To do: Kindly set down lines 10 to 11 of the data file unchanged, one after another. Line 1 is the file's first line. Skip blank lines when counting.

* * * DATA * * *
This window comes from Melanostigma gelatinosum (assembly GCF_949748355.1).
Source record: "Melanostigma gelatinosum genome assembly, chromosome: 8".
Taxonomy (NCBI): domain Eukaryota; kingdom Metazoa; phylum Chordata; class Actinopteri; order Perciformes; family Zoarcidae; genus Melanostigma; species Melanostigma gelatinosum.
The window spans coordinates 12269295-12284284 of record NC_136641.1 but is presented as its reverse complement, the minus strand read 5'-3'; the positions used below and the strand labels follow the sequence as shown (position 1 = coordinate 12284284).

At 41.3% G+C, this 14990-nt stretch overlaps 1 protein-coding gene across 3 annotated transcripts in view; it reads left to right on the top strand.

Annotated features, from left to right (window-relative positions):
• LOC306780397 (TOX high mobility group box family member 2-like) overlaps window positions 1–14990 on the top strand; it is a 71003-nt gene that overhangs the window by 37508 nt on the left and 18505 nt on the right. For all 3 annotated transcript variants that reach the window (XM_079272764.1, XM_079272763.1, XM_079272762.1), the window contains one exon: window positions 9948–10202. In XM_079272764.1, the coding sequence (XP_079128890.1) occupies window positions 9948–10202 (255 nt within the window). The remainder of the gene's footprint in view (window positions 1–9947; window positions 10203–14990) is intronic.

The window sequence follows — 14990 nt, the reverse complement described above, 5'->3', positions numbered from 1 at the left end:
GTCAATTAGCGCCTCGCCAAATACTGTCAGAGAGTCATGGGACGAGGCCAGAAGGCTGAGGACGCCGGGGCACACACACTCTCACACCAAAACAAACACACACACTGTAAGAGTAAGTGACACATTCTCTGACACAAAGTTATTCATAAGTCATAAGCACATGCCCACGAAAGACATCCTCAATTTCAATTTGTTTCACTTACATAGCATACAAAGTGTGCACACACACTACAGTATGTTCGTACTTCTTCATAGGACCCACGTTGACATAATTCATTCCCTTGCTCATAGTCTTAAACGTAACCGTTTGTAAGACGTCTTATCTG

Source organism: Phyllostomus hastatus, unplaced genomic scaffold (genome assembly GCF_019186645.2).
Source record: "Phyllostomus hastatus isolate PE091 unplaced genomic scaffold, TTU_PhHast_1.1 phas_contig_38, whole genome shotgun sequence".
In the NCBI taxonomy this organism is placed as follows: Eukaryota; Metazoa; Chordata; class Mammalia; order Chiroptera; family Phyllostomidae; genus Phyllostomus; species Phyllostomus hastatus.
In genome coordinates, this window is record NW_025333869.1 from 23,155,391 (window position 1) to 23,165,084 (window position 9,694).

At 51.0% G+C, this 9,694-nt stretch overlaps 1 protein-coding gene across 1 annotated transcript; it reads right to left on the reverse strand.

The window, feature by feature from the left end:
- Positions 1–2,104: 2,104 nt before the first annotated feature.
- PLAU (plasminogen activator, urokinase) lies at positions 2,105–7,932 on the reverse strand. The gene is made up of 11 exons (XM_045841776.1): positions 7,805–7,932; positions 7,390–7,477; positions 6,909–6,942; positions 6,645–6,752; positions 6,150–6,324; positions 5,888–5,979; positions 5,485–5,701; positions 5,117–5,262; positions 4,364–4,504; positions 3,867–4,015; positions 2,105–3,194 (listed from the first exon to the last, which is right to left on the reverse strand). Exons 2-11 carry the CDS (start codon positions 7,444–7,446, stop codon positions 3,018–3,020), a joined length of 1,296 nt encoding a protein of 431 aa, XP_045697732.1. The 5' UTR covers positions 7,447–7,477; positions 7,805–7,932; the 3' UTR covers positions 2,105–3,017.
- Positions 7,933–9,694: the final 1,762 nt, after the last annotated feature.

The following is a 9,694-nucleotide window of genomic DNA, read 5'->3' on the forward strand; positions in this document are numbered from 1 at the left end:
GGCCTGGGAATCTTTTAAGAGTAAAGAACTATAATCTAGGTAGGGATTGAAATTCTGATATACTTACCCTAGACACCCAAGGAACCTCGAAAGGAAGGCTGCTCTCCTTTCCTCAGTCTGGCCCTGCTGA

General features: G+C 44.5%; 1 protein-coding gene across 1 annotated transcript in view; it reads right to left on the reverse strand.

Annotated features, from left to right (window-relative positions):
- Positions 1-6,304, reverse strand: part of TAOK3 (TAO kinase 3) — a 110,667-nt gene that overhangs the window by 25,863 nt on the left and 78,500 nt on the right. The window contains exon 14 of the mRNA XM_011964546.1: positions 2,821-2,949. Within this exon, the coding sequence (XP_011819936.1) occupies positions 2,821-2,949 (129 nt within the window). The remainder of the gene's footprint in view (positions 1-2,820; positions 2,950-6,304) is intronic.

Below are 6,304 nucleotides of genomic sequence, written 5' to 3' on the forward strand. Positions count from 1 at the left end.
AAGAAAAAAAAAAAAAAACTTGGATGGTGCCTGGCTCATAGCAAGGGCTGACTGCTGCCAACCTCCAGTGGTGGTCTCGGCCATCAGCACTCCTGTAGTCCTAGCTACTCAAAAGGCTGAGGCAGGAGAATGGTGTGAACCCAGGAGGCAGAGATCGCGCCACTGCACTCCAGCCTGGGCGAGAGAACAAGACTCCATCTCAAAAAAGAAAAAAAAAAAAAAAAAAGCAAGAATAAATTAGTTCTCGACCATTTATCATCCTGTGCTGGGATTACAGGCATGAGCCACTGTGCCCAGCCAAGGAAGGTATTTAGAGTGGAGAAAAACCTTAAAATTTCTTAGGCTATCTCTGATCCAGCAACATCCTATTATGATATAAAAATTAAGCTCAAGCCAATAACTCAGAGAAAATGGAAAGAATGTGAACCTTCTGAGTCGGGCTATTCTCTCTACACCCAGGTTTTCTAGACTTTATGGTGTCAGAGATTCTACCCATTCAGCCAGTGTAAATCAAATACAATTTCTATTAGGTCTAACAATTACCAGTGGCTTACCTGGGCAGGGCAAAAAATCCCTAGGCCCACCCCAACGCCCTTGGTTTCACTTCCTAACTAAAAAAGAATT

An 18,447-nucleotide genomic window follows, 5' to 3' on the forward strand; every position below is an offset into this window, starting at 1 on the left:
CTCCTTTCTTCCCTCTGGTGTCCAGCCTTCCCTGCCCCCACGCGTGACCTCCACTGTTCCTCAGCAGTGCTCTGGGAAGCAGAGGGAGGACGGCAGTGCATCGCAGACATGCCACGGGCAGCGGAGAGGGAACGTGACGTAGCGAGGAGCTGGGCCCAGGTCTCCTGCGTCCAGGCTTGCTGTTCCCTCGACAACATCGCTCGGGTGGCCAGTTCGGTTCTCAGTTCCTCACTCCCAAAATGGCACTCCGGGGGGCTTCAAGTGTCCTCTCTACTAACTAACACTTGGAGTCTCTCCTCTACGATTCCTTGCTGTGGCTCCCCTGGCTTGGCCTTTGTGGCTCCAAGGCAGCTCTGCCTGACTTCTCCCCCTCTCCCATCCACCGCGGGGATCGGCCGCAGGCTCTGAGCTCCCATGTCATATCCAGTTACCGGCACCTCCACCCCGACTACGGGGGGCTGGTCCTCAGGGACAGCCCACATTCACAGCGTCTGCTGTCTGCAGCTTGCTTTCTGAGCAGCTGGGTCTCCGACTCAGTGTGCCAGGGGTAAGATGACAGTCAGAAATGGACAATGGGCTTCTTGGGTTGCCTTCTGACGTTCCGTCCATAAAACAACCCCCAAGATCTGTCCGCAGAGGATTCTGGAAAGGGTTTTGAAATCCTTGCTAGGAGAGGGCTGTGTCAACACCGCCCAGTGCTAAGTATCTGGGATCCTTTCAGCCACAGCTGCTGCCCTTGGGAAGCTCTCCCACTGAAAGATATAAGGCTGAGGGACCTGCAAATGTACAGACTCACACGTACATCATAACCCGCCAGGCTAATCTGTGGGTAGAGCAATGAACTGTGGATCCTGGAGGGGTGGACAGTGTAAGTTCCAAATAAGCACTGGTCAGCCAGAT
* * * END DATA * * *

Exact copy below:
Source organism: Phyllostomus hastatus, unplaced genomic scaffold (genome assembly GCF_019186645.2).
Source record: "Phyllostomus hastatus isolate PE091 unplaced genomic scaffold, TTU_PhHast_1.1 phas_contig_38, whole genome shotgun sequence".